Scientists in Peru have released a video which proves that they have made contact with one of Amazon rainforests most isolated tribes. However, a stern warning has been issued making it clear that nobody should approach the tribe after a park ranger was left bloodied by a warning shot from members of the tribe.
Encroaching on untouched forest
Sightings of isolated tribes has become much more frequent during the last 20 years due to the modern world encroaching on the untouched forest in search for gas and oil. The government is putting a law together which will keep the forest protected and allow the lifestyles of these people to be maintained.
The video was released by the Peruvian government and it shows tribes men running along the river matching the pace of the tourist boat, the tribesmen can be seen with their arrows drawn ready to strike.
The Mascho-Piro tribe is located on the shores of the Manu River in Manu National Park. There is danger running both ways if contact is made with this tribe, since these indigenous people are highly exposed to new world diseases and there is the threat of violence from the tribe.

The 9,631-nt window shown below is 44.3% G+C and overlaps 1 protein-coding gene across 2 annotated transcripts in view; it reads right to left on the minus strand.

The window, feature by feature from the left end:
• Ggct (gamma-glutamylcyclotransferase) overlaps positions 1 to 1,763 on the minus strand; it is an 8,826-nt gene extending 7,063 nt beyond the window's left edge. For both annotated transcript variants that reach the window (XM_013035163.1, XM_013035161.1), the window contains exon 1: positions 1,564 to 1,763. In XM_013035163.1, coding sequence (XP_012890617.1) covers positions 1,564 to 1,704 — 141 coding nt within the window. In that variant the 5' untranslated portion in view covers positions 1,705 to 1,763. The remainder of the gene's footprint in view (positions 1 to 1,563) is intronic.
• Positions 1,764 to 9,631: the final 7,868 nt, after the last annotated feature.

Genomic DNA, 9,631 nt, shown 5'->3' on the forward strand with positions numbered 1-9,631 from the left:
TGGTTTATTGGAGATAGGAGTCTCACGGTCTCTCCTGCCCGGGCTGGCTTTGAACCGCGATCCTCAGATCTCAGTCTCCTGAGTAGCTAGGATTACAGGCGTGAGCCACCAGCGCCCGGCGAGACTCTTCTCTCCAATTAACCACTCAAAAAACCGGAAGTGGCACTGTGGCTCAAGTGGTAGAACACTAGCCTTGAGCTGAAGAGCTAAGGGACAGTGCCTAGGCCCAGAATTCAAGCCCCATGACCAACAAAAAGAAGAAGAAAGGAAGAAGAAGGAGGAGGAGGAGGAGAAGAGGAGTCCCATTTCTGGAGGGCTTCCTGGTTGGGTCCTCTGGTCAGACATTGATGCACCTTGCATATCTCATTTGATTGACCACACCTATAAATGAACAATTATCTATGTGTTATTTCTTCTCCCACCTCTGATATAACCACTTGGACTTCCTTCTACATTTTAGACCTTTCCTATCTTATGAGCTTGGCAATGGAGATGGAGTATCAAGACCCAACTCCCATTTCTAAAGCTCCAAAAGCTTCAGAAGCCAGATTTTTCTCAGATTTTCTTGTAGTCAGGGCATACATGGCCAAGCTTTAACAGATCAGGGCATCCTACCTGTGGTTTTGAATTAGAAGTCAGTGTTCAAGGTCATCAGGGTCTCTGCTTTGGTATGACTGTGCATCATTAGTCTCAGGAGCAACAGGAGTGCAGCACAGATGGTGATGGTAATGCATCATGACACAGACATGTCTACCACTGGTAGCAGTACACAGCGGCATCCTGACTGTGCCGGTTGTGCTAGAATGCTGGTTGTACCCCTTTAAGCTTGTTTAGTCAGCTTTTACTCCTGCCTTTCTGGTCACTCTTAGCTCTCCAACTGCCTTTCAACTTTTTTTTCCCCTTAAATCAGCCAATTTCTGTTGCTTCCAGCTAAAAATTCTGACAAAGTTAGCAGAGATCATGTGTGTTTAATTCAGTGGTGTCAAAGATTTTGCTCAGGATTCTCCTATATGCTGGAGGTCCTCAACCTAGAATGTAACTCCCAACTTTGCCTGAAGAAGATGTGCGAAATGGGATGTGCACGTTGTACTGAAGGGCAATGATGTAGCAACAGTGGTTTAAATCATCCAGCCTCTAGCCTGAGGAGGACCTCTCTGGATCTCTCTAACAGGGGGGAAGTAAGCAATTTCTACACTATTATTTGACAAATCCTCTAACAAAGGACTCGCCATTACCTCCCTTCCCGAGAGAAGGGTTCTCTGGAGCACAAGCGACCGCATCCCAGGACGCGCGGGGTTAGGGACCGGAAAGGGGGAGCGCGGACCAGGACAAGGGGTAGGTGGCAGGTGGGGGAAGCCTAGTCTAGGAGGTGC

The indigenous-rights group Survival International have said that the arrow shot at the park ranger was a warning shot as the arrow did not have a tip, and clothes which have been left by tourists for the tribes people could threaten their lives since there is a good chance that the clothes could carry disease.
It has also been revealed that the section of the rainforest where the indigenous people have been seen is a restricted zone and there is no need for tourists to get to close or even step on that part of the Amazon.
Roger Rumrill, a special advisor to the Environment Ministry, has said: “The policy of this government is one of permanent inclusion of indigenous peoples, of commitment to their social demands, including territorial demands, education, and health care.”